November 29, 2010 / 7:05 PM / in 7 years

Electrician stuns art world with trove of Picassos

PARIS (Reuters) - Pablo Picasso was both hugely prolific and famously generous with his work, but was he enough of a free spirit to give hundreds of his early works -- an invaluable collection -- to his electrician?

<p>People walk past "Homme et femme au bouquet" by Pablo Picasso during a preview of Sotheby's Impressionist &amp; Modern Art auction in New York October 29, 2010. REUTERS/Lucas Jackson</p>

That question lies at the heart of a court case over the origin of 271 Picasso works -- a treasure trove of original sketches, paintings and collages that was unknown to the art world a few months ago and unveiled for the public on Monday.

Experts have yet to appraise the full collection, which has been placed under lock and key after a judicial appeal by Picasso’s heirs. But there is little dispute so far over its authenticity. The works, many of which belong to the artist’s Blue and Cubist periods, could fetch more than 60 million euros ($79 million) at auction.

More mysterious is how such an extensive collection could have wound up in the hands of a retired electrician in the south of France who once worked for the Picasso family, or why he chose to hold onto it for so many decades.

“We have questions, legitimate questions about where the paintings came from,” Claudia Andrieu, legal counsel for the Picasso Foundation, told Reuters Television. “We are discovering new pieces, completely unknown pieces that had never been printed in any book.”

The mystery began when Claude Picasso -- son of the artist and head of the foundation named after him -- received a letter from a man who said he owned original Picasso pieces and wanted to have them verified for authenticity.

Picasso convinced the man to bring the collection to Paris, saying he would be unable to verify it from photographs. The man arrived by car with the paintings in a suitcase and laid them out on a table.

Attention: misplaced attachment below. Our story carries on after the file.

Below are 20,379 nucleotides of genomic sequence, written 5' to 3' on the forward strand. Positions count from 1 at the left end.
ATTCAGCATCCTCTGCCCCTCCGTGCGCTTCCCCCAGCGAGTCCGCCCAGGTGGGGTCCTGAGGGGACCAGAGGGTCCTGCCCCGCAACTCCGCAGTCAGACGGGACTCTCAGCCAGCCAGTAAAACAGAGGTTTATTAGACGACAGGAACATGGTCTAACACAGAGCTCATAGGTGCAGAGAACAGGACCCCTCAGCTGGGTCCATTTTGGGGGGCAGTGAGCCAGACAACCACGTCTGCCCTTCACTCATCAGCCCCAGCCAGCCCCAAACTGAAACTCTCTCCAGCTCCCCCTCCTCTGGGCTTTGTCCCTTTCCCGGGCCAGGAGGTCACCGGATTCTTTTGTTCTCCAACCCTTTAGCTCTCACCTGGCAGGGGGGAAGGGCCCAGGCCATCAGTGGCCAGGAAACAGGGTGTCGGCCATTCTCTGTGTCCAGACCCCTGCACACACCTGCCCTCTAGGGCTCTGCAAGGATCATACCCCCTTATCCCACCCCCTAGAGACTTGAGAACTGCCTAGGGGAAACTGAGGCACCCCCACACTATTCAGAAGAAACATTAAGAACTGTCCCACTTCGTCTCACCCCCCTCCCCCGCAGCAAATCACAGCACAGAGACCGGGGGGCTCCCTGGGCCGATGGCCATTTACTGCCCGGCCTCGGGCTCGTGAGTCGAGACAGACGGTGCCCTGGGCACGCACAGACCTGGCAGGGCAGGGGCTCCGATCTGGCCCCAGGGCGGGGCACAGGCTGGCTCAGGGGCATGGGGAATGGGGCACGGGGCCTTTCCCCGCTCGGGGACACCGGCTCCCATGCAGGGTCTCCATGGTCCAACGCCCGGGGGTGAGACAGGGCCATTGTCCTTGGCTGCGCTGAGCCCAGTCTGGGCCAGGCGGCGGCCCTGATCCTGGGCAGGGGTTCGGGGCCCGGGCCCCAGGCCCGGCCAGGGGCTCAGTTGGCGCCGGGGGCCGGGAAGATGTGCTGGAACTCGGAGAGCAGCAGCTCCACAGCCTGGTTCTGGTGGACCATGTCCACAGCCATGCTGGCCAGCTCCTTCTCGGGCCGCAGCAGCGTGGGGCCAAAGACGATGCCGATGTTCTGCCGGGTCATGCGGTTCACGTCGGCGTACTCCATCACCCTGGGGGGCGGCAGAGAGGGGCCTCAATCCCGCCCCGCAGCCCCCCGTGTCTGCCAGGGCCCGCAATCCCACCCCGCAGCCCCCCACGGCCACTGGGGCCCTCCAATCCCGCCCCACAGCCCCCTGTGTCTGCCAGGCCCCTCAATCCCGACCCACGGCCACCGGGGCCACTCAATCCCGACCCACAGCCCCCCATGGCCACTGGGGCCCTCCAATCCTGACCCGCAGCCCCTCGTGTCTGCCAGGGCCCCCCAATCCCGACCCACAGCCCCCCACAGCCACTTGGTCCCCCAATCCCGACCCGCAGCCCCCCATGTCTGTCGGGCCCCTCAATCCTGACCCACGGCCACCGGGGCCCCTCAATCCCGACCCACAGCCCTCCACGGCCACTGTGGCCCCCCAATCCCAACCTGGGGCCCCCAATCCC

“I felt a great surprise, naturally, lots of emotion at the discovery of pieces with which we were not familiar. But also a deep disturbance,” he told French daily Liberation. “Many of these pieces were not dated, which means they never should have left the studio.”

HEIRS UNCONVINCED

The man in question was Pierre Le Guennec, an electrician in his seventies who worked on Picasso’s property in the south of France during the 1970s. He told Reuters Television that Picasso’s wife gave him the artworks.

“It’s Madame (Picasso) who gave them. But if Madame gave them, Monsieur was aware of it. She wasn’t going to do it just like that, was she?” he said, speaking through a gate in front of his property. “What did you want me to do with them? ... They stayed in a box with other boxes that I have, from my job.”

Yet Picasso’s heirs were not convinced.

While the artist was known to dash out sketches on napkins at restaurants and make spontaneous gifts to friends, he would not have separated with such a large store of work, his son told Liberation. “It doesn’t hold up, frankly,” Picasso said.

Andrieu of the Picasso Foundation said that Le Guennec had changed his story many times, first telling them he had received the paintings from Picasso himself, then Picasso’s wife, and alternately in a box or a trash can.

Questioned by the police, he said the paintings were given to him by Picasso’s wife, who died in 1986. Le Guennec denied stealing the paintings and told RTL radio he decided to ask about their value as a possible inheritance for his children.

Unwilling to risk losing the works, Picasso’s heirs successfully appealed to a judge to have the works placed under lock and key, where experts can study and care for them.

Among the works are nine extremely rare Cubist collages, a watercolor from Picasso’s Blue period, several painted hand studies, some 30 lithographs and over 200 drawings, as well as portraits of the artist’s first wife, Olga Khokhlova.

“Mr. Picasso is only interested in the history of art,” Andrieu said. “We got the pieces secured, and now it is for the judge to determine how the pieces were obtained.”

Writing by Nick Vinocur, editing by Paul Casciato

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